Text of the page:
Mexico continues to use three types of tariff rate quotas: those negotiated under the WTO, preferential quotas negotiated under trade agreements, and unilateral quotas.
What are tariff quotas? A measure under which a product is subject to an MFN tariff but a lower tariff, in some cases zero percent, is allowed to be applied to a certain quantity (the “quota”). Tariff quotas apply mainly to trade in agricultural products and may be seasonal.
Under the WTO, Mexico maintains tariff rate quotas for products such as: meat and edible meat offal, milk powder, cheese, coffee, potatoes, beans, wheat, barley, corn, animal fats, sugar and products with high sugar content.
In 2021, most of these quotas were not used, either because the MFN applied tariff was lower than the tariff for imports under quota, because the market access conditions offered under a unilateral quota were more favorable, or because Mexico’s imports under preferential conditions exceeded the volume of the quota negotiated in the WTO.
In addition, according to WTO information, the volume of imports of these products is generally low.
Tariff rate quotas
Mexico has negotiated preferential quotas under its trade agreements with Argentina: ACE No. 6 (56 tariff lines at the 2017 HS 8-digit level) and ACE No. 55, appendix 1 (25 lines); Brazil: ACE No. 53 (8 lines); Colombia (88 lines); Costa Rica (12 lines); Cuba: ACE No. 51 (102 lines); El Salvador (7 lines); Guatemala (12 lines); Honduras (6 lines); Israel (11 lines); Japan (29 lines); Nicaragua (5 lines); Peru (38 lines); Uruguay (21 lines) and the EU (3 lines).
In the case of TIPAT, Mexico also negotiated preferential quotas: Australia (28 lines); Canada, New Zealand, Singapore and Vietnam (20 lines) and Japan (19 lines).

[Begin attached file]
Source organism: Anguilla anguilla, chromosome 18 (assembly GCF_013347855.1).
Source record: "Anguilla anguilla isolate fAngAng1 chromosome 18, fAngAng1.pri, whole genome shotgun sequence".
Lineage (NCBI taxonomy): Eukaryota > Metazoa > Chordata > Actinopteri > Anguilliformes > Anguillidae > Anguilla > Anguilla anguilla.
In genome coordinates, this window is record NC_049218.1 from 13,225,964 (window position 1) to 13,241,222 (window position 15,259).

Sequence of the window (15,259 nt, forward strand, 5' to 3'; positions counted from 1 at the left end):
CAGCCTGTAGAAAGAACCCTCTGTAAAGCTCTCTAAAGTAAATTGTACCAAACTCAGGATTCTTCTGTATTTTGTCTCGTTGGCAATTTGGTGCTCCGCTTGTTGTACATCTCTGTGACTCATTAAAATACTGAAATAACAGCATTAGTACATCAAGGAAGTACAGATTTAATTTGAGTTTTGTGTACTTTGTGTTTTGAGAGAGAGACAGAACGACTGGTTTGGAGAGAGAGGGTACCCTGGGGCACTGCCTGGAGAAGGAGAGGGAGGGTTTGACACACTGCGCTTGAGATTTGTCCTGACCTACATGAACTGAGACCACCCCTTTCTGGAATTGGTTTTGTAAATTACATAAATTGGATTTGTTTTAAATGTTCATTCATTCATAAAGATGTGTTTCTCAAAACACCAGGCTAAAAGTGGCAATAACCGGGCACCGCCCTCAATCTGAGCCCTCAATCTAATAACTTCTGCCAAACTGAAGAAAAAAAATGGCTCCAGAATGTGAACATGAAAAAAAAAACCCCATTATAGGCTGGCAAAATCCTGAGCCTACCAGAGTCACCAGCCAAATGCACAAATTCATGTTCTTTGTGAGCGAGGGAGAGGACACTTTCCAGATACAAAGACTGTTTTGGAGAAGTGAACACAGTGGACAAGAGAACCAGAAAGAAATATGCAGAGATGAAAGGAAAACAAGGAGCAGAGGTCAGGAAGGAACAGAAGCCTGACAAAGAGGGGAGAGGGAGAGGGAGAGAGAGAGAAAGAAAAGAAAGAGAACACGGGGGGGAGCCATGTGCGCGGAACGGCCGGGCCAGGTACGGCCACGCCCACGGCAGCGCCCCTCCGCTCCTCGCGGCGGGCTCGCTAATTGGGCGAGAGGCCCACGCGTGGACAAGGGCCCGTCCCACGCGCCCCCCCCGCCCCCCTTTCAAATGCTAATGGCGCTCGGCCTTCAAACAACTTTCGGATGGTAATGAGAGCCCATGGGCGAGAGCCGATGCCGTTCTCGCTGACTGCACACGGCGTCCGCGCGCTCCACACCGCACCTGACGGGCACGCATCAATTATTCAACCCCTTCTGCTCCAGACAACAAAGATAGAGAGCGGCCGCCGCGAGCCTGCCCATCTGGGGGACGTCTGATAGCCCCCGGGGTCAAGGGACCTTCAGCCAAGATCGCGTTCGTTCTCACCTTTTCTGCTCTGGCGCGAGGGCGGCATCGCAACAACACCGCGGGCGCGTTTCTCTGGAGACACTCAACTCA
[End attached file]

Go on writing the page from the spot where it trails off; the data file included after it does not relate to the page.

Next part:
At the same time, Mexico continues to establish unilateral import quotas for a specific period of time to improve the competitiveness of production chains, deal with price increases, supply domestic demand when domestic supply is insufficient or reduce the balance of payments deficit.
In order to determine the volume or value of the quotas, the Ministry of Economy (SE) takes into account supply and supply conditions, as well as the opinion of the members of the production chain and the Foreign Trade Commission (COCEX).
The SE publishes in the Diario Oficial de la Federación (DOF) the volume or value of the quota, as well as the requirements for requesting the license, the allocation procedure and the term of the non-automatic license.
In 2021 Mexico maintained unilateral quotas for 77 tariff lines at the 8-digit HS level, covering both agricultural and manufactured products.
Fourteen of these lines were also subject to tariff rate quotas under the WTO. Such is the case of coffee, beef, pork, poultry, barley, beans and certain cheeses.
For these products, the tariff within the unilateral quota was lower than in the WTO quota; most of these quotas have a zero percent tariff.
All in all, in 2021 imports under the unilateral and WTO quotas were low.
The unilateral quota that was used the most, at 38.4 percent, was coffee extract, followed by the quota for fish fillets (31.4 percent), chicken and turkey cuts (14.3 percent), and milk preparations (9.8 percent).